Inmates protect their humanity through art

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Yusuf Lateef, one of the artists who worked with the inmates, explains what the mural symbolizes. Standing is the participants who helped make the project successful. From left, is Rachel Richardson, director of Art corner Toledo, Matt Taylor, the other artist who worked with the inmates, Carol Contrada, Lucas County Commissioner, Yvonne Harper, Toledo city Council, Pete Gerken, Lucas County Commissioner, and Emily Numbers, project coordinator, who said, “We see art as a powerful, and social tool for change. The inmates saw this as an opportunity on how they could help make a difference.”

BY JURRY TAALIB-DEEN
Journal Staff Writer

A mural, entitled, “Passages of Hope,” and painted in collaboration with, inmates of the Toledo Correctional Institute, hangs on display in the lobby of One Government Center in downtown Toledo. A formal unveiling of the art work was held on Thursday, November 3.

The colors of the mural and the imagery aren’t what some people may expect incarcerated individuals to paint. The colors are somewhat bright, and spring like such as yellow, green, and red.

The mural is painted from a person’s perspective, as he looks out of a well, and towards the sun. The well has roses growing along the sides, and bees fly around those flowers. All of which symbolizes something else, according to Yusuf Lateef, who was one of the head artists, along with Matt Taylor, both of which worked with the inmates.

Mr. Lateef told The Toledo Journal that the well symbolizes the inmate’s current situation of being incarcerated, but it can also mean any situation in which someone feels constrained. The roses growing in the well represents the inmates, and the bees that are flying around the roses represent those people who come into the prison and try to help inmates.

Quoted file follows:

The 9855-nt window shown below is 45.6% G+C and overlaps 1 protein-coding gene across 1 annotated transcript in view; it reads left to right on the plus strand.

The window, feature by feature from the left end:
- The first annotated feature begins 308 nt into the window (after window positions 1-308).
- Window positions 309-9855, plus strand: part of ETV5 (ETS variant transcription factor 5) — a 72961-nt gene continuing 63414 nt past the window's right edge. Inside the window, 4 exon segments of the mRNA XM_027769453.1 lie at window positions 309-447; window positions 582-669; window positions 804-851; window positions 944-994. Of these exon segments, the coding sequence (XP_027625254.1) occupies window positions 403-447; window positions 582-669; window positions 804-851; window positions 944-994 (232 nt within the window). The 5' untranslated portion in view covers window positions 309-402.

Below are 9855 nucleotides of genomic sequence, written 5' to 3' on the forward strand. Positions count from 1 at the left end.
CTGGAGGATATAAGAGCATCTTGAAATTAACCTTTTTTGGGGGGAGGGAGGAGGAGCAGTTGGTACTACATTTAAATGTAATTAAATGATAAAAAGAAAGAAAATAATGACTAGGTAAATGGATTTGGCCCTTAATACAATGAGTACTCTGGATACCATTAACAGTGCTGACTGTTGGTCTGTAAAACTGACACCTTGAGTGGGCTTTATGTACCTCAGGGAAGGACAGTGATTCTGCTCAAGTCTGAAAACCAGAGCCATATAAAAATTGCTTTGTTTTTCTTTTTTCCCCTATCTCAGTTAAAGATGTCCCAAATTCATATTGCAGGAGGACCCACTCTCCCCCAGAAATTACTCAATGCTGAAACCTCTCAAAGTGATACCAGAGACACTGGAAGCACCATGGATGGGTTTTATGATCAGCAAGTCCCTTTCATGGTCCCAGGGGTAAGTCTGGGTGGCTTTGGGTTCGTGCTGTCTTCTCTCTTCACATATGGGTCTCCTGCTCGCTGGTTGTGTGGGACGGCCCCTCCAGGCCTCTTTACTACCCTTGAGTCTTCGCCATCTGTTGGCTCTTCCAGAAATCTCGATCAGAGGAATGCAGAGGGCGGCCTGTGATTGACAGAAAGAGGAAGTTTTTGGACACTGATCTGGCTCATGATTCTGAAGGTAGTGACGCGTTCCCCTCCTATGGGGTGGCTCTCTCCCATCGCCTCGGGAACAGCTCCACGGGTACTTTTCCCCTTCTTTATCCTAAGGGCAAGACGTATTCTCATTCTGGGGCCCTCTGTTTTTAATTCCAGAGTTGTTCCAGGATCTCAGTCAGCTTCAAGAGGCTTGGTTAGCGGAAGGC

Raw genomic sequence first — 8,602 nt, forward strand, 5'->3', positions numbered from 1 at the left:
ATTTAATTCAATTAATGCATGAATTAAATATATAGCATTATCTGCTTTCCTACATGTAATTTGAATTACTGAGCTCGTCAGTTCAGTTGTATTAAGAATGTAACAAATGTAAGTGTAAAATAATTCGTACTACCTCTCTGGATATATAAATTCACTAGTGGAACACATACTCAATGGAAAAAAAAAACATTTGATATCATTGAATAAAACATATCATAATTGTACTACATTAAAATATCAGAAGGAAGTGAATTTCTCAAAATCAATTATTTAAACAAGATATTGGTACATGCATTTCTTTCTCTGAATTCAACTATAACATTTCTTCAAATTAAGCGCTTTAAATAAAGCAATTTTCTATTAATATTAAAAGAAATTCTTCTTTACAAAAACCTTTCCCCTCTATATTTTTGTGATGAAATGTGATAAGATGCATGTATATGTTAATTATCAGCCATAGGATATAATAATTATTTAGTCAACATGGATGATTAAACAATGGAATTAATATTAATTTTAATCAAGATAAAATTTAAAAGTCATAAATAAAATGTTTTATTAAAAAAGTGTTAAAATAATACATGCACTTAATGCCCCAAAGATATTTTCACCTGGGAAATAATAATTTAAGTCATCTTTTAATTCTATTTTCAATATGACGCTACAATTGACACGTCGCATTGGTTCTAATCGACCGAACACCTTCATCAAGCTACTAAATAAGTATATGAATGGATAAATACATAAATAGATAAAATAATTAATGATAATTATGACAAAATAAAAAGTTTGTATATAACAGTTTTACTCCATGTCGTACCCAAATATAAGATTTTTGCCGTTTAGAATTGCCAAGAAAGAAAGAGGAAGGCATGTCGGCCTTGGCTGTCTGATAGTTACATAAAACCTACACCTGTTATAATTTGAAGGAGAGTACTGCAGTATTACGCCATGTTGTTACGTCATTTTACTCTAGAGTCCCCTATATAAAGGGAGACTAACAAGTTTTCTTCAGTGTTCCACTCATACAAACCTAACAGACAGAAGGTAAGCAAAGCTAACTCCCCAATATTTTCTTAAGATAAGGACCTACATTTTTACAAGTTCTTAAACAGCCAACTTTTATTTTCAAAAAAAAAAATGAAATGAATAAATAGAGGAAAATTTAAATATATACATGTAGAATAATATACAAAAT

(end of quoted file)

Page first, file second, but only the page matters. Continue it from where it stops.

“This project was all about helping them keep their humanity,” Mr. Lateef said. “No matter how challenging our situation, we should fight to hold on to our humanity. But I was so humbled by the experience. People would be surprised at how light shines from unexpected corners,” he said.

The project started in March of 2016, but according to Mr. Taylor, they originally went into the prison to have a conversation with the inmates.

“I was unaware how the situation would affect me,” he told the audience at the unveiling. “They’re all talented human beings that are living in there, and we had the opportunity to help provide them with a bit of normalcy during the time we were painting. As we got to know them, it was really tough seeing them in that situation,” he said.

Rachel Richardson, director of Art Corner Toledo, one of the sponsors, told those present at the unveiling, “I always became very emotional when I entered the prison. I just hope people take the opportunity to see the mural, and learn about the men who painted it, through their works. I thanked them for working with us, and sharing their experiences. I now call them our friends, and colleagues.”

The mural is on display in the lobby of One Government Center in downtown Toledo. In December, it will be on display in Lucas County Court of Common Pleas, 700 Adams St.

Other sponsors of the mural were the Lucas County Commissioners, People for Change, Inside Out Prison Exchange Program, University of Toledo College of Arts and Letters, and the Art Supply Depot.

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